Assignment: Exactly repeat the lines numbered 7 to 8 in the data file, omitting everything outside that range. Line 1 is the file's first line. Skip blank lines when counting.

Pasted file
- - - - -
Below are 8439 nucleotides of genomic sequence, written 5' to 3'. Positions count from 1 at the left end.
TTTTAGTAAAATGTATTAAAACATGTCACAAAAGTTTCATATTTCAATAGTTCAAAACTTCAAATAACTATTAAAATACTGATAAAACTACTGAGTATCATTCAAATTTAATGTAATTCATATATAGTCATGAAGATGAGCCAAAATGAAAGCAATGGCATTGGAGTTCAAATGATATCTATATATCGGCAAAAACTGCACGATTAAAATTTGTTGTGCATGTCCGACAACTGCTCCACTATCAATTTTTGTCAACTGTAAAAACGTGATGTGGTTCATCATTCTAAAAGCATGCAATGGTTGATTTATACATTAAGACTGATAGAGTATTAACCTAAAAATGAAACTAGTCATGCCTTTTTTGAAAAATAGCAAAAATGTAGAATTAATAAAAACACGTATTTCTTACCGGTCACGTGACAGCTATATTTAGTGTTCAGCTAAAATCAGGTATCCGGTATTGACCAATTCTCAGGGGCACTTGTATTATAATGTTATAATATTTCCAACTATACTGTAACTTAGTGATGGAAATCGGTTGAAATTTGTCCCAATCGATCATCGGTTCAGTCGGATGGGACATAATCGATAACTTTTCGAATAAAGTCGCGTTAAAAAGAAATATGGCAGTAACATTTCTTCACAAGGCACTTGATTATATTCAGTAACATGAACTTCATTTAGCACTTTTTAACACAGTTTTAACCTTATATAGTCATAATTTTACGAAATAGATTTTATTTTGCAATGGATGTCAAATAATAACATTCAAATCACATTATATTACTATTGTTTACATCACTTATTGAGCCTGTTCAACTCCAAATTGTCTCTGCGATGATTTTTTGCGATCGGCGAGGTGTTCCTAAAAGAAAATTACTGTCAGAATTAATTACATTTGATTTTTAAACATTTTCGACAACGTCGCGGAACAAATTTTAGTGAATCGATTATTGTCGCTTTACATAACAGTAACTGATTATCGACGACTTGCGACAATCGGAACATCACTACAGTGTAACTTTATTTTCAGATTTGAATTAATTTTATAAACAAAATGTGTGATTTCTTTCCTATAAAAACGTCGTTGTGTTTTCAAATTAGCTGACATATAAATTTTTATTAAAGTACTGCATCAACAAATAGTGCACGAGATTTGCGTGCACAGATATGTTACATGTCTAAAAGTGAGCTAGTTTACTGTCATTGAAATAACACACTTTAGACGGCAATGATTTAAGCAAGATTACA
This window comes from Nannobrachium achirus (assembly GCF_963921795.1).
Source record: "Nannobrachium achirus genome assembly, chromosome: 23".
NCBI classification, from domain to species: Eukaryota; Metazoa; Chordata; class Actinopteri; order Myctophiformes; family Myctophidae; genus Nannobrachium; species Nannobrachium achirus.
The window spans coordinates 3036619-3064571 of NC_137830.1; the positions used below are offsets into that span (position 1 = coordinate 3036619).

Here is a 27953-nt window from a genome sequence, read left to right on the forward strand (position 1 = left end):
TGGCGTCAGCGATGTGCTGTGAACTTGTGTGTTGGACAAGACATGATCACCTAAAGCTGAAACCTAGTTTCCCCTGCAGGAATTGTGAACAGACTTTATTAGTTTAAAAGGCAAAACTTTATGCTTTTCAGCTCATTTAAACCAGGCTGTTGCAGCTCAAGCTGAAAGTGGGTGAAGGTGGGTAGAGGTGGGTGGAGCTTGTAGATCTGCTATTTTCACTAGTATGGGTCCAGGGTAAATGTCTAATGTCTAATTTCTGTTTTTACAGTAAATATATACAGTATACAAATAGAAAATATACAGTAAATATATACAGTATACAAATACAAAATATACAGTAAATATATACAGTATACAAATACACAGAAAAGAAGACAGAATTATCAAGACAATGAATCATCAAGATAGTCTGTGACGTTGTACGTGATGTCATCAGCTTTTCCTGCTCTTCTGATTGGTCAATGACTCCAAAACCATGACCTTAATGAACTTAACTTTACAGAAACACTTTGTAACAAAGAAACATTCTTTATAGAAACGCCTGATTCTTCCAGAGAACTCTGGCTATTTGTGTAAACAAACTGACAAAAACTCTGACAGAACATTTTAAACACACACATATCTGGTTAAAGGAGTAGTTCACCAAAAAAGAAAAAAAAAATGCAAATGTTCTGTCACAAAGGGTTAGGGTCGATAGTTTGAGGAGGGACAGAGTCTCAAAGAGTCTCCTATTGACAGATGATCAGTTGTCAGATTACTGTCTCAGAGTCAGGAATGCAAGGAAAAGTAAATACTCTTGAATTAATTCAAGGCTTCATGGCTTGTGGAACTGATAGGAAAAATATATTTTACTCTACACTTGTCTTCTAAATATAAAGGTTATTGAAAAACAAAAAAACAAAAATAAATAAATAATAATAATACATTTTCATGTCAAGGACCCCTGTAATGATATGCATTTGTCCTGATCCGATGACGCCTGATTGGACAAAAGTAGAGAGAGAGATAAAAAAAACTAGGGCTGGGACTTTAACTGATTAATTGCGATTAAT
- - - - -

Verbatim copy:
Here is a 27953-nt window from a genome sequence, read left to right on the forward strand (position 1 = left end):
TGGCGTCAGCGATGTGCTGTGAACTTGTGTGTTGGACAAGACATGATCACCTAAAGCTGAAACCTAGTTTCCCCTGCAGGAATTGTGAACAGACTTTATTAGTTTAAAAGGCAAAACTTTATGCTTTTCAGCTCATTTAAACCAGGCTGTTGCAGCTCAAGCTGAAAGTGGGTGAAGGTGGGTAGAGGTGGGTGGAGCTTGTAGATCTGCTATTTTCACTAGTATGGGTCCAGGGTAAATGTCTAATGTCTAATTTCTGTTTTTACAGTAAATATATACAGTATACAAATAGAAAATATACAGTAAATATATACAGTATACAAATACAAAATATACAGTAAATATATACAGTATACAAATACACAGAAAAGAAGACAGAATTATCAAGACAATGAATCATCAAGATAGTCTGTGACGTTGTACGTGATGTCATCAGCTTTTCCTGCTCTTCTGATTGGTCAATGACTCCAAAACCATGACCTTAATGAACTTAACTTTACAGAAACACTTTGTAACAAAGAAACATTCTTTATAGAAACGCCTGATTCTTCCAGAGAACTCTGGCTATTTGTGTAAACAAACTGACAAAAACTCTGACAGAACATTTTAAACACACACATATCTGGTTAAAGGAGTAGTTCACCAAAAAAGAAAAAAAAAATGCAAATGTTCTGTCACAAAGGGTTAGGGTCGATAGTTTGAGGAGGGACAGAGTCTCAAAGAGTCTCCTATTGACAGATGATCAGTTGTCAGATTACTGTCTCAGAGTCAGGAATGCAAGGAAAAGTAAATACTCTTGAATTAATTCAAGGCTTCATGGCTTGTGGAACTGATAGGAAAAATATATTTTACTCTACACTTGTCTTCTAAATATAAAGGTTATTGAAAAACAAAAAAACAAAAATAAATAAATAATAATAATACATTTTCATGTCAAGGACCCCTGTAATGATATGCATTTGTCCTGATCCGATGACGCCTGATTGGACAAAAGTAGAGAGAGAGATAAAAAAAACTAGGGCTGGGACTTTAACTGATTAATTGCGATTAAT